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Not just Harish Rawat, Congress has a history of practising soft Hindutva

Geetika Mantri | Updated on: 13 February 2017, 9:39 IST

On 19 November, Uttarakhand Chief Minister and senior Congress leader Harish Rawat was reported to have said: "Anyone who kills cows, no matter which community he belongs to is India's biggest enemy and has no right to live in the country."

Later he appeared on news channels to claim that he was misquoted.

However, this is not the first time that the Congress has engaged in activities that are often blindly associated with the right-wing BJP. The Congress too has, on many occasions, gone out of its way to appease the Hindu voters in the country.

Rajiv Gandhi and reopening the Babri Masjjid

Rajiv _Gandhi_Getty_ Images

Photo: Getty Images

In 1986, the Rajiv Gandhi government gave in to the demands of the Vishwa Hindu Parishad and ordered that the locks of the Babri Masjid be opened to Hindus.

With the Hindu-Muslim Ramjanmbhoomi conflict unabated at this point, Rajiv's move also came at a time when he was facing flak for overturning the Shah Bano judgment of 1985 in favour under pressure from Muslim zealots.

Some blame this decision for having laid the groundwork for the subsequent demolition of Babri masjid in 1992. There are others however, who claim that the kar sevaks would have taken arms up in any case. Gandhi's decision to unlock the mosque helped give Hindus' claim the upper hand.

Nothing says Indian like a holy dip

Soniya_File Photo

File Photo

In 2001, Sonia Gandhi proceeded to take a dip in the Mahakumbh mela held in Allahabad. Back then, she was the leader of the Opposition and was very much under fire from saffron sleuths who would attack her on her foreign roots - and question her 'Indianess'.

And so, the Congress supremo decided to take the plunge - the ardha snan to be precise - into the sangam or the meeting of the three holy rivers (Ganga, Yamuna, Saraswati) at the Kumbh.

Sonia was all set to repeat the holy dip once again in 2007 when the Kumbh mela took place in Haridwar. The UP elections were around the corner and the Congress, facing a tough battle, hoped to earn brownie points. The dip however, did not happen due to security reasons.

Talk of another dip resurfaced in 2013, ahead of the general elections the following year. Congress spokespersons made sure to add that while there were security concerns, Sonia had "received invitations from several religious groups."

We're secular. No, really!

Congress rally Photo: PTI

Photo: PTI

A Bhajan Sandhya was scheduled to be held on the occasion of Janmashtami on 17 August 2014, at the Congress headquarters in New Delhi. The event had to be cancelled since Delhi Congress President Arvind Singh Lovely had to leave for Amritsar owing to the demise of a close kin.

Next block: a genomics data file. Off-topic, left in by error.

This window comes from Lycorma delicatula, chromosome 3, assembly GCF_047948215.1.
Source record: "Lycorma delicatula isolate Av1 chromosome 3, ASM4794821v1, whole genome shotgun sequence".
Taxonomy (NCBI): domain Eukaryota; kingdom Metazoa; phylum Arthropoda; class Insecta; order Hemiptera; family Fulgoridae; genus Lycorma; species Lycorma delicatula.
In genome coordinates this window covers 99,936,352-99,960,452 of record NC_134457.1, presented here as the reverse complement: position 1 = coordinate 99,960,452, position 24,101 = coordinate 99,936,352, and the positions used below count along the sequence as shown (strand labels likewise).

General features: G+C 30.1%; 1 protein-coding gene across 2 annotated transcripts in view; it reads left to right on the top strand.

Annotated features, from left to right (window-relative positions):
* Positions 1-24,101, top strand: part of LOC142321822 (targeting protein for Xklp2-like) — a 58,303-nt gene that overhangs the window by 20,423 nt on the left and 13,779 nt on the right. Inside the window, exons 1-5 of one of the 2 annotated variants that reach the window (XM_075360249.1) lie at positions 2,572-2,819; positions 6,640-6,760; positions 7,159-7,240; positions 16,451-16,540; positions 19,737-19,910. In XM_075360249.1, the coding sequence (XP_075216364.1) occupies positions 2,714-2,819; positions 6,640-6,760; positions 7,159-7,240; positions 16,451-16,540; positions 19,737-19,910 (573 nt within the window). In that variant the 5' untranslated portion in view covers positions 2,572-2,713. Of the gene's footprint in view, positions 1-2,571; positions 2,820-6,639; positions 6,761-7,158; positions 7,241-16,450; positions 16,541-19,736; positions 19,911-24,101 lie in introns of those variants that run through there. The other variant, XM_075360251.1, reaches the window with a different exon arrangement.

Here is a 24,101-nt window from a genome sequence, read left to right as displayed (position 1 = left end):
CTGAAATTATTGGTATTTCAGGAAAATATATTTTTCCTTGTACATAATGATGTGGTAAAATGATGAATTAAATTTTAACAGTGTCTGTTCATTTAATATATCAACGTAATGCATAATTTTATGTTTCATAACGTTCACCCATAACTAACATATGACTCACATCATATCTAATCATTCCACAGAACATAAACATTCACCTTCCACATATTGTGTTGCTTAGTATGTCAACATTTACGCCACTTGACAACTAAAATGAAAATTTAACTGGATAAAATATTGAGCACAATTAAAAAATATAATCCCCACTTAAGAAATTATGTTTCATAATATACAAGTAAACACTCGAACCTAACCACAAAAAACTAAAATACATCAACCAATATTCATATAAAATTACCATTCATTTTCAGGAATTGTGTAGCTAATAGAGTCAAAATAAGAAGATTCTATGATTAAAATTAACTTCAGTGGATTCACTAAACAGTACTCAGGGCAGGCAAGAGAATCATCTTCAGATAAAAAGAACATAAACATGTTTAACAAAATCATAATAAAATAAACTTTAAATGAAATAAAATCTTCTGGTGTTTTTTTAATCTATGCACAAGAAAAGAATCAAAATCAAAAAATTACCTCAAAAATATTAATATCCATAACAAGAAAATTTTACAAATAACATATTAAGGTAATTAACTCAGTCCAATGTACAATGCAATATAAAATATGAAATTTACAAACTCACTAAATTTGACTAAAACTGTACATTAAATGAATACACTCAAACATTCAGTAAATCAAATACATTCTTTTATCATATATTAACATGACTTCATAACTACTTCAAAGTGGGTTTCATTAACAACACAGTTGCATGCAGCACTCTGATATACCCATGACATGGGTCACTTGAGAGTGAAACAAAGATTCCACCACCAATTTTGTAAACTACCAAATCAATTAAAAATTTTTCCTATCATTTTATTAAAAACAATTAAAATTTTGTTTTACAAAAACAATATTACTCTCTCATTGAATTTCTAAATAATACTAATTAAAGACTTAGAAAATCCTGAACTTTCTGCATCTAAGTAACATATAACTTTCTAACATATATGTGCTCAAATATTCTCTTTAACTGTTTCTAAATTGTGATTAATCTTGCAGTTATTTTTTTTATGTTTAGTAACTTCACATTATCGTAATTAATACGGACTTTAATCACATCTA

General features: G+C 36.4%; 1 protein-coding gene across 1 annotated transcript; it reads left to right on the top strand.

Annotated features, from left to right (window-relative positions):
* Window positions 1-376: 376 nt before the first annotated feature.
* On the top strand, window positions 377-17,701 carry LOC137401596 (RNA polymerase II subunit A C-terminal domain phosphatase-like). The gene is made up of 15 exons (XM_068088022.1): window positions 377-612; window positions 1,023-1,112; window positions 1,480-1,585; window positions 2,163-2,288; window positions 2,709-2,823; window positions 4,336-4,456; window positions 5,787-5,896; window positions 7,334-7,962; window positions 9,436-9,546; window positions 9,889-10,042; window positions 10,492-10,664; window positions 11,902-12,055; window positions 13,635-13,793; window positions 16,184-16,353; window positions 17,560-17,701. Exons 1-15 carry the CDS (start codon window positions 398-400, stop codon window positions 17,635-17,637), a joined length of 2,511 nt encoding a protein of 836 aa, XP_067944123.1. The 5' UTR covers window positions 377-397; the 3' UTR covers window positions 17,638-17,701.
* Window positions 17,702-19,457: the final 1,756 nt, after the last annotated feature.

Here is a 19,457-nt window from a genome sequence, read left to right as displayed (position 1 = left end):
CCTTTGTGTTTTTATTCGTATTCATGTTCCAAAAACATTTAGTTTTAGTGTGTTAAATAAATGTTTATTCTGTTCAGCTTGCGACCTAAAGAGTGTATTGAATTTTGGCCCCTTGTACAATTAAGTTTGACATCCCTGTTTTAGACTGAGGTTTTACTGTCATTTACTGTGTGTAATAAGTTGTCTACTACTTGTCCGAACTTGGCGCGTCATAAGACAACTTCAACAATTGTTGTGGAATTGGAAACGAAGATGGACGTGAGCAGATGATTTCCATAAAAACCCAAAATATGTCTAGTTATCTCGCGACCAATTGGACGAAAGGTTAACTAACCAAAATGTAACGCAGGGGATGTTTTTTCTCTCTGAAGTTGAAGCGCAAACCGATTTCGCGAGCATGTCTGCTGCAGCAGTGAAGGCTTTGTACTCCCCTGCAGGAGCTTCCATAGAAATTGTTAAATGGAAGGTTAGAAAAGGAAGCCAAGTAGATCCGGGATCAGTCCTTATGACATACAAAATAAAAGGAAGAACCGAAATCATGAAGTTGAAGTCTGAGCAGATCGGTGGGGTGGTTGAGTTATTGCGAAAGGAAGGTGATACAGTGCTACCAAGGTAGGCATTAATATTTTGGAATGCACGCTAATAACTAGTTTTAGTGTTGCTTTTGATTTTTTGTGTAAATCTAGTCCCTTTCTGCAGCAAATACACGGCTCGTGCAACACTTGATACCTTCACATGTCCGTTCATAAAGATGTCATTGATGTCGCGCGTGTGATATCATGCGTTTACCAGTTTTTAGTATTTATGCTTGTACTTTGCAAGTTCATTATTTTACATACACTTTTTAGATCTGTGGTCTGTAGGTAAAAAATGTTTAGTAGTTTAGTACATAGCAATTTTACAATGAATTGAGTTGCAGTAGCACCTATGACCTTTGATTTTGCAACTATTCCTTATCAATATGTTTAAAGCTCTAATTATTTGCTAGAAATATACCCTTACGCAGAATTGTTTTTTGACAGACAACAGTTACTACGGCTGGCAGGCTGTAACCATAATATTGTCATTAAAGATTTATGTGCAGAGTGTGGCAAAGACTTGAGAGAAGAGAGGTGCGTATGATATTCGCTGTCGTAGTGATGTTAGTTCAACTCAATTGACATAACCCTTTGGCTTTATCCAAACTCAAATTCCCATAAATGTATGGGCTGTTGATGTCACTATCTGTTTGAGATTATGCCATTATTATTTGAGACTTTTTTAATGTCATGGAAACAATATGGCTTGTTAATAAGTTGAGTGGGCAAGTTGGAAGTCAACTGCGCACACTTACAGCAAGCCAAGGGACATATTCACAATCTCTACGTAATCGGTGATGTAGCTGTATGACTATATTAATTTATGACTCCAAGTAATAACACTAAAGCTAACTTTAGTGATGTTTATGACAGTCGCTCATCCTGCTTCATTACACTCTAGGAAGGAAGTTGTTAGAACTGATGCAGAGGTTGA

The event was an implementation of the Congress' decision to celebrate all major Hindu festivals in its state committee quarters.

The Congress has been known for its lavish Iftar parties. The move to extend festivities to major Hindu festivals was an aftermath of the party having been decimated in the 2014 general elections. This may have been intended as a message to the non-Muslim populace, that Congress was willing to compromise on its "minority-appeasing" image and evolving its strategy.

When Rahul got religious

Rahul Gandhi_ PTI

Photo: PTI

In April 2015, Rahul Gandhi returned from his much-publicised and criticised "sabbatical". Soon after, he was seen visiting various Hindu religious places. While the formal stories substantiated each visit with good reason, the underlying soft-majority politics was hard to miss.

Rahul Gandhi is expected to be the next line to helm the grand old party. In an attempt to turn around the fortunes of the Congress after its defeat in 2014, Rahul was seen visiting the Kedarnath shrine on foot, performing an aarti at Mathura and visiting the Banke Bihari temple in Vrindavan during Radha Ashtami.

Between his attacks on the RSS, on Modi's "56-inch chest" and his religious visits, one wonders what exactly Rahul really meant when he told Congress cadres on one such visit that he had "changed" and now considered Congress not an army but his "family". Is the Congress en route becoming a happy Parivar?

While the Congress is quick to take the lead in pointing fingers at the saffron fold for propagating Hindutva, the party seems to have resorted to similar means when they were in a soup.

First published: 20 November 2015, 6:51 IST